Waste disposal is not a disadvantage of nuclear power; it is one of its advantages.
But for opponents of nuclear power, they can’t help themselves from turning a silk purse into a sow’s ear, the sow and her wallowing in the mire.
Nuclear power production is the only power production process that actually can sequester its byproducts from the environment. Solar and wind can’t do this. (Please ask me about the hydrofluoric acid used to make solar cells or the bisphenol A and epichlorohydrin used to make wind turbine blades.)
I don’t remember the aspirin bottle analogy, but the actual radioactive waste produced is about 0.5 cubic centimeter per year per person serviced — assuming that each person uses an average of 1 KW. That would be about 35 cm3 per lifetime, which approximates an aspirin bottle. If the material is converted to waste-glass, the volume would be about 10 times larger. I have published lots of papers on risk analysis of rad waste and can send you copies if that would be useful. If you want this, please specify whether you want technical or popular versions. The material is also covered in my book, “The nuclear Energy Option” Bernard L. Cohen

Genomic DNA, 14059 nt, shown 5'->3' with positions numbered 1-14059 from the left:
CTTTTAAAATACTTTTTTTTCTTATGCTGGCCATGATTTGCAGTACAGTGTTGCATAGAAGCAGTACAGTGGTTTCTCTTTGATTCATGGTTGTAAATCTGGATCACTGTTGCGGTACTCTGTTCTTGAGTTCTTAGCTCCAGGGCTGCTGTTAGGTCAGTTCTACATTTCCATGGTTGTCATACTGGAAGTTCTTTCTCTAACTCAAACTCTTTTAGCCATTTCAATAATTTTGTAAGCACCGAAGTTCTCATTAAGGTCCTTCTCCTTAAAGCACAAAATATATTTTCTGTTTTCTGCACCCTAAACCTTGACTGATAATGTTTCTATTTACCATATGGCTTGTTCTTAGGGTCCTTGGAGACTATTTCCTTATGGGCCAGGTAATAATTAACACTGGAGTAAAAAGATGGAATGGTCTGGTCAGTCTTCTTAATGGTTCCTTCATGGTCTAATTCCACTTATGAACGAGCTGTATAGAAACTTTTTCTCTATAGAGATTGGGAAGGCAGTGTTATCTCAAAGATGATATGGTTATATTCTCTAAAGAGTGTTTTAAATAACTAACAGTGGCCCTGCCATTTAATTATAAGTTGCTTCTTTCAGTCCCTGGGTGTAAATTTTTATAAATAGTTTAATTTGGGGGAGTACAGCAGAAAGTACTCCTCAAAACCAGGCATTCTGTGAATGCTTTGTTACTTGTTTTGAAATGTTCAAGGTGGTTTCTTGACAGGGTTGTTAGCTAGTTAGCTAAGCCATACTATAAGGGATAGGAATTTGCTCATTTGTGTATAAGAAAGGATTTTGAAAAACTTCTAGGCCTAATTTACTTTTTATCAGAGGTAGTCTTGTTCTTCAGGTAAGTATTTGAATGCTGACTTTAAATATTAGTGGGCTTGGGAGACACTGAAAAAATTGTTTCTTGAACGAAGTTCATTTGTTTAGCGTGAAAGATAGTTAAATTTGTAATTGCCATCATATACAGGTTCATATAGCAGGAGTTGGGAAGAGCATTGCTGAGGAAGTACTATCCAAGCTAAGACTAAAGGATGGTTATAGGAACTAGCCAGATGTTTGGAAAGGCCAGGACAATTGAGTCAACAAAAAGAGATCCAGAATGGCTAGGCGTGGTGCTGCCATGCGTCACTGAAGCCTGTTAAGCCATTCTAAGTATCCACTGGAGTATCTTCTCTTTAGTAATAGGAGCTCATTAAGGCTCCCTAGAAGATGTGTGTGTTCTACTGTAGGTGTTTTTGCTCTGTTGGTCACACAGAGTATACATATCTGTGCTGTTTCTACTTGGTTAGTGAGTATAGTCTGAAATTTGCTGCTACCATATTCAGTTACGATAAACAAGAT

Dr. Cohen’s calculation of the amount of nuclear waste per person was based on first generation nuclear power plants using light water technology. Others have calculated that the amount would fit in a soda can.
Still others have calculated that the amount of nuclear waste, using a liquid fluoride thorium reactor, would be about the same as a package of Skittles I got from my local credit union. Also, many of the fission products have economic value. They are not waste and do not need to be disposed of.